The PSD2 regulation has profoundly changed the world of banking and payments. Policy expert Dr. Dirk Haubrich, Head of Conduct, Payments and Consumers at the European Banking Authority, gives us his feedback on the successes of PSD2 as well as the improvements to be made, and sheds light on the EBA's recommendations for the PSD3 directive in preparation.
What is your assessment of PSD2 and its impact?
The PSD2 has been a paradigm shift for the regulation of payment services. It introduced for the first time in EU law detailed security requirements, in particular the requirement to apply two-factor strong customer authentication (SCA) for the initiation of electronic payment transactions and for accessing payment accounts online. It also laid the foundations for the concept of open payments and open banking, by bringing into the scope of regulation two new payment services that are based on access by third party providers to customer data held primarily by credit institutions, namely payment initiation services (PIS) and account information services (AIS). The Directive also had an explicit competition-enhancing objective by regulating services that are provided by legal entities that operate as competitors to incumbent credit institutions. And then there are PSD2 objectives such as facilitating innovation, further enhancing a single EU market for retail payments, and enhancing customer convenience.
This directive has therefore been uniquely ambitious and, thus, also challenging for a supervisory authority like the EBA, because some of these objectives are mutually contradictory and require regulatory requirements to make difficult trade-offs between these competing demands.
However, we are satisfied that many objectives have materialized in a significant way. For example, the requirements on strong customer authentication (SCA) are having the desired effect of having significantly reducing fraud. This is evidenced in particular by our preliminary analysis of payment fraud data and the assessment of the SCA migration data for e-commerce card-based payment transactions, which suggests that fraud rates are 40-60% lower for payment transactions where SCA is applied compared to those where SCA is not applied. We are expecting these figures to improve further once we have completed our analysis more comprehensively later in 2023. In addition, data from the EBA’s central register under PSD2 reveals that more than 2700 PIs and EMIs, including 400 non-bank third party providers (TPPs), have been authorized or registered in the EU, thus contributing to the competition enhancing objective of the Directive.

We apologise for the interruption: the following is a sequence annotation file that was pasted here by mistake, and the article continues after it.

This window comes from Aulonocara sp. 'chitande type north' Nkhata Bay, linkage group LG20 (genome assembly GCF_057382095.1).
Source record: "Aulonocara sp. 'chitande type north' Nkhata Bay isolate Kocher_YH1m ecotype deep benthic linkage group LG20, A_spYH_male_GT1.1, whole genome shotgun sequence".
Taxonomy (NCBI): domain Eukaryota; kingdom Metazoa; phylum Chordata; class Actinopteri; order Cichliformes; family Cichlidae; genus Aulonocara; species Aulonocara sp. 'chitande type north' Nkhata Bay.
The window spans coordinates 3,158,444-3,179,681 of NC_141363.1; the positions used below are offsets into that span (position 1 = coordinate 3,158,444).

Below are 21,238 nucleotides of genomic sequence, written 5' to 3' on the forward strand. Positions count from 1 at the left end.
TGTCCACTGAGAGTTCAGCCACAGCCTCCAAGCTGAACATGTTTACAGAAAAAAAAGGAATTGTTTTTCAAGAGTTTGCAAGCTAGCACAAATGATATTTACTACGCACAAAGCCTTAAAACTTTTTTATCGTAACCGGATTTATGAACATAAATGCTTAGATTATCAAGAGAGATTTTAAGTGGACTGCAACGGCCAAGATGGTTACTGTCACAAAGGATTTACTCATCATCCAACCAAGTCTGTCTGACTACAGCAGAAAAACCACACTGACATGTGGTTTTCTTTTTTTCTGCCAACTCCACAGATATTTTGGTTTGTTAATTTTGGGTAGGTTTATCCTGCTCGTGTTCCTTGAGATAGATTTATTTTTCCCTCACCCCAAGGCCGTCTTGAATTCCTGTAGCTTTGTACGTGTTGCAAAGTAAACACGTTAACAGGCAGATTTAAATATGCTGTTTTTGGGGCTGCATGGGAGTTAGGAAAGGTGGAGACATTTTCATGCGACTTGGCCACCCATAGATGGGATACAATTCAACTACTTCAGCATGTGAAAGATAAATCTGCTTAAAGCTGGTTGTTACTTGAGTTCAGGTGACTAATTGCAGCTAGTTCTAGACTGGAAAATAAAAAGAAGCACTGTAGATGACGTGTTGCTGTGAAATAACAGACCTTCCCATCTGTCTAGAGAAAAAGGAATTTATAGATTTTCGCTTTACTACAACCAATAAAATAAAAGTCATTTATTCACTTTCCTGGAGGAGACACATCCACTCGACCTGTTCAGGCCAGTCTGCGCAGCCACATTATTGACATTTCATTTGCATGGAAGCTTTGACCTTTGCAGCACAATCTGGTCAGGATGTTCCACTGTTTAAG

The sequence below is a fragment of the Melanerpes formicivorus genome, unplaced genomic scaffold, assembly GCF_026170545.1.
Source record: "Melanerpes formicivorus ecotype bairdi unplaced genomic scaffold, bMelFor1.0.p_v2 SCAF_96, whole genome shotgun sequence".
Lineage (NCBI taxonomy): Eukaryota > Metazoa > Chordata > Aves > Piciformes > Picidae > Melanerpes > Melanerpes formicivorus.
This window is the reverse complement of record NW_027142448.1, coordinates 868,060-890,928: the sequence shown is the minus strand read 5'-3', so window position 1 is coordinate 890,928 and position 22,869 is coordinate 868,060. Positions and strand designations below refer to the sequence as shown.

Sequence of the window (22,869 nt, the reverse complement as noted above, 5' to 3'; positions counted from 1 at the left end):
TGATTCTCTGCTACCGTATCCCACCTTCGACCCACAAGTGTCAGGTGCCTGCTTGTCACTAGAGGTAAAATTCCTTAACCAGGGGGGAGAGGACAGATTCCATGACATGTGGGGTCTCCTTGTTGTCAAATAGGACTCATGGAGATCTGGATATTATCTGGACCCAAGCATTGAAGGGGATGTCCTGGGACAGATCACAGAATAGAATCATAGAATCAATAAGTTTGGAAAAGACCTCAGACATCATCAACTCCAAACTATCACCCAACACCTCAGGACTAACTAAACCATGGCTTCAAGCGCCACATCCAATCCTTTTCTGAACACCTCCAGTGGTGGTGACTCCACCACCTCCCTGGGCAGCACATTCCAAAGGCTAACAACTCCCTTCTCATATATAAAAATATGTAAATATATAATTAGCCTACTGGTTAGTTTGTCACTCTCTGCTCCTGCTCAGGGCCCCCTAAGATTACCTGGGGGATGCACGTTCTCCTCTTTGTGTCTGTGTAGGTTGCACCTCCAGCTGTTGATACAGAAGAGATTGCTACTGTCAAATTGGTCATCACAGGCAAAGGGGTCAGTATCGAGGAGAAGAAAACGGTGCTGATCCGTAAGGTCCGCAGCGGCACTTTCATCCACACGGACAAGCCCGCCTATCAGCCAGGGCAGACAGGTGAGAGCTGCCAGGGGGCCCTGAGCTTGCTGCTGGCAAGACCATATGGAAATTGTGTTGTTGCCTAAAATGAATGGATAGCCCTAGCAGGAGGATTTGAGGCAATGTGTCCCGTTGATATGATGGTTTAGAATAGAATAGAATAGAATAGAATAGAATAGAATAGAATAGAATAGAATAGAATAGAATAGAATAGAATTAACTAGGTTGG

Nevertheless, we are also of the view that there are some issues. The most important one is the continued obstacles that some AIS and PIS providers face when accessing payment accounts at some banks, and the often cumbersome journeys customers have to endure using the interfaces provided by those banks. This remains a priority for us to address in 2023, jointly with our national competent authorities as direct supervisors of those banks. We would want to see this issue addressed and also not repeated when the concept of open payments may be extended in EU law to other banking products or financial services more generally (open banking / open finance).